By CASEY HARPER
THE CENTER SQUARE SENIOR REPORTER
(The Center Square) — The battle over federal vaccine mandates is ramping up for federal contractors and members of the U.S. Coast Guard.
In September 2021, President Joe Biden signed an executive order requiring federal contractors to comply with federal COVID-19 guidance. In November 2021, the Safer Federal Workforce Task Force, which determines the scope of that guidance, announced the COVID-19 vaccination requirement, which included contractors.
That measure was quickly challenged in court by trade groups and several states. In December 2021, a federal district court issued an injunction blocking the new vaccine mandate.
In August of this year, though, the U.S. Court of Appeals for the 11th Circuit ruled that the previous court’s injunction should only apply to those states and groups that filed suit.
“The Eleventh Circuit’s decision narrowing the district court’s injunction will take effect when that court issues its mandate, which is scheduled to occur on October 18,” the Safer Federal Workforce Task Force said on its website, referring to the mandate scheduled for today. “In addition, several other Federal district courts have issued injunctions affecting certain states and contractors and subcontractors within those states. Those injunctions remain in effect.”
The task force said it will begin working on how the mandate will be implemented going forward, but said as of now agencies should not begin enforcing the mandate.
“Following the issuance by OMB of the initial notification to agencies, the Task Force intends to update its guidance regarding COVID-19 safety protocols for covered contractor and subcontractor workplace locations,” the task force said. “The Task Force will include in its updated guidance a timeline for implementation by contractors and subcontractors. The Director of OMB will also review the updated Task Force guidance and make a determination regarding whether the new guidance promotes economy and efficiency in Federal contracting.”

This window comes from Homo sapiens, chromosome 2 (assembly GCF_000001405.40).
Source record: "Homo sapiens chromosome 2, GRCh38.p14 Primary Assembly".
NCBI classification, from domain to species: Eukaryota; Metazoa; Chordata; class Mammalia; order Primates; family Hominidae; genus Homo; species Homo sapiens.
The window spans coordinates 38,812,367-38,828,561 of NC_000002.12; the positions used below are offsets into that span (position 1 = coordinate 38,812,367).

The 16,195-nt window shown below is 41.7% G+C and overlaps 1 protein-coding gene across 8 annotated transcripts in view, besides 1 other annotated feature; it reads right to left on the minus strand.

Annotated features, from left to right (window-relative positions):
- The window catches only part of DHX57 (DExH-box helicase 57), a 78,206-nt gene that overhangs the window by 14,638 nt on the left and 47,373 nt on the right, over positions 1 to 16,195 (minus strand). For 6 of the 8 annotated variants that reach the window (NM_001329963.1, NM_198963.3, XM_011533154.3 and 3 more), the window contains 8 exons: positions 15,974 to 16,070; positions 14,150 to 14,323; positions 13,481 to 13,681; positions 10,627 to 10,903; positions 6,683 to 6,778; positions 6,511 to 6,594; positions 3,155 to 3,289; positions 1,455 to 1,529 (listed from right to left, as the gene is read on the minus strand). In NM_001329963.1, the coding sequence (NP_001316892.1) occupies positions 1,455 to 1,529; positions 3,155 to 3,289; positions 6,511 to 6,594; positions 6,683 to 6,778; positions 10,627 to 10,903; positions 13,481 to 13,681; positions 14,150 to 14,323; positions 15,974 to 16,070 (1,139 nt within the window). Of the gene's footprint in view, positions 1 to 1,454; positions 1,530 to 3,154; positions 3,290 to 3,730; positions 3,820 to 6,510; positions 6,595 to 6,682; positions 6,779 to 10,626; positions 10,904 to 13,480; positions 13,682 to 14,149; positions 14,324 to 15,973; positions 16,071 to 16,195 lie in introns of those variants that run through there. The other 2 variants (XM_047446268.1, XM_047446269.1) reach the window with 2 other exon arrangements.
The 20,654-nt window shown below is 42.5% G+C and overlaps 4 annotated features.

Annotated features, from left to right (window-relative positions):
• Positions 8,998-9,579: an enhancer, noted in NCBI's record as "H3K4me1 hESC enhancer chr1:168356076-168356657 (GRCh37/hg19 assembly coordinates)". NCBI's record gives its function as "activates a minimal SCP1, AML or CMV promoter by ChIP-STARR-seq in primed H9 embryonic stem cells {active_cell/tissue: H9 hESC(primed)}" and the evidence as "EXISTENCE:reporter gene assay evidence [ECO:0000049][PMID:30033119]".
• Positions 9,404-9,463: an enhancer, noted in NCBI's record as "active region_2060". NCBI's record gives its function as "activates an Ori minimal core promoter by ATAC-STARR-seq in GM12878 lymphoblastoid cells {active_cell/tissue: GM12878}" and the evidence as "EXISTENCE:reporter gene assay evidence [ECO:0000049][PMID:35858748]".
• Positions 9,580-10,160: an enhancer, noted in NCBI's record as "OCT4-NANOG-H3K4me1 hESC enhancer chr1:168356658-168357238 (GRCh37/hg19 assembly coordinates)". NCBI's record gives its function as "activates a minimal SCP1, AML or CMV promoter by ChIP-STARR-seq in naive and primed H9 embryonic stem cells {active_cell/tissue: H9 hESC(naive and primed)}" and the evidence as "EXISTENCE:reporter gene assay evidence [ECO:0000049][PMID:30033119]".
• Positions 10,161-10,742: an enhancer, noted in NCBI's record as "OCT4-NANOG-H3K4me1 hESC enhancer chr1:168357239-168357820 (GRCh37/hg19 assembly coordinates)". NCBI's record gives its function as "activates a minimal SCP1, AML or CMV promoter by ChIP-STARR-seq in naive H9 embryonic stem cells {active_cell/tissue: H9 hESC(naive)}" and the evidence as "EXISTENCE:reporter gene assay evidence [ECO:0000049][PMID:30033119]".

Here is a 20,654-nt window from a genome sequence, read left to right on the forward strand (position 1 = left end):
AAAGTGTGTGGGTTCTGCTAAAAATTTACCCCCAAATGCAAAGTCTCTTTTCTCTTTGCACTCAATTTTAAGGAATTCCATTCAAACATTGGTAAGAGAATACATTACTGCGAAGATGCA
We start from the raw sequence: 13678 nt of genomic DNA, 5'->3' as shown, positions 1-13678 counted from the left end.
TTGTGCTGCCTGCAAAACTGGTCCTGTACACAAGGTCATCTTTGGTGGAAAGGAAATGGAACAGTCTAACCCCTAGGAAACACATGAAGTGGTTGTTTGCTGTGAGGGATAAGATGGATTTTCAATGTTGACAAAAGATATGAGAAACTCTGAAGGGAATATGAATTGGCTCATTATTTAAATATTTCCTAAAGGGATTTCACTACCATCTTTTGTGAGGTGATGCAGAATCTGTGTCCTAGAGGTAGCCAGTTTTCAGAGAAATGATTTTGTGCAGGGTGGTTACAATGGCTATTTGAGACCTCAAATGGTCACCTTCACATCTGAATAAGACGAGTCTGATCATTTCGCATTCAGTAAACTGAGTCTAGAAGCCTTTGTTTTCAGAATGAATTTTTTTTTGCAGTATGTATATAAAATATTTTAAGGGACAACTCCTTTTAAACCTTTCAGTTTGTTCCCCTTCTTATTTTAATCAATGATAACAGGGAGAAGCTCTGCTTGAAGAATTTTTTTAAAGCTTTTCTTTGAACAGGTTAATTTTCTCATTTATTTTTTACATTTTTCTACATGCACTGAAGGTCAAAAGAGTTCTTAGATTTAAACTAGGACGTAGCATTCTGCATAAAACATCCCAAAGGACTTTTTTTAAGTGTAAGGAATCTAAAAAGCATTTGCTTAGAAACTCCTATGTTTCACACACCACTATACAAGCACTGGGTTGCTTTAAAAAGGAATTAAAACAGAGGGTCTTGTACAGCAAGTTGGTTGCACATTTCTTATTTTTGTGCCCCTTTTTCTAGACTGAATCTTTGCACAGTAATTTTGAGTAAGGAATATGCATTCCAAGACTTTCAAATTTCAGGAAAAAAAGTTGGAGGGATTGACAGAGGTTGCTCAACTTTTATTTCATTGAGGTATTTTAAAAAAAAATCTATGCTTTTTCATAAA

The Biden administration extended the declaration of the pandemic public health emergency status through Jan. 11, 2023.
Those mandates and the declaration have come under further criticism since President Biden said on “60 Minutes” in September that “the pandemic is over.”
“Why did Joe Biden extend his emergency pandemic powers if he said the pandemic is over?” U.S. Rep. Jim Jordan, R-Ohio, wrote on Twitter.
Federal vaccine mandates have also been a contentious issue in the military where service members have been discharged for refusing vaccination. Those discharges have been met with legal pushback, though.
Republicans on the House Oversight Committee sent a letter to the U.S. Coast Guard on Tuesday alleging the Coast Guard has been denying religious exemption applications for the vaccine wholesale without a fair evaluation of individual requests.
“Religious freedom is protected by the U.S. Constitution and federal law. Despite these protections, information received by Committee Republicans indicates that the adjudication process for exemption applications was a pro forma exercise designed to reach predetermined conclusions – to deny requests and appeals – in nearly every single case,” the letter said. “The USCG even created a digital tool to assist in more efficiently denying appeals of the vaccine mandate instead of focusing on the merits of each individual case. Regardless of the ultimate decision to approve or deny these requests, the USCG and the other branches of the U.S. Armed Forces must afford members the opportunity to have their religious accommodations claim heard on the merits along with the right to appeal an adverse decision.”
Casey Harper works at The Center Square’s Washington, D.C., bureau.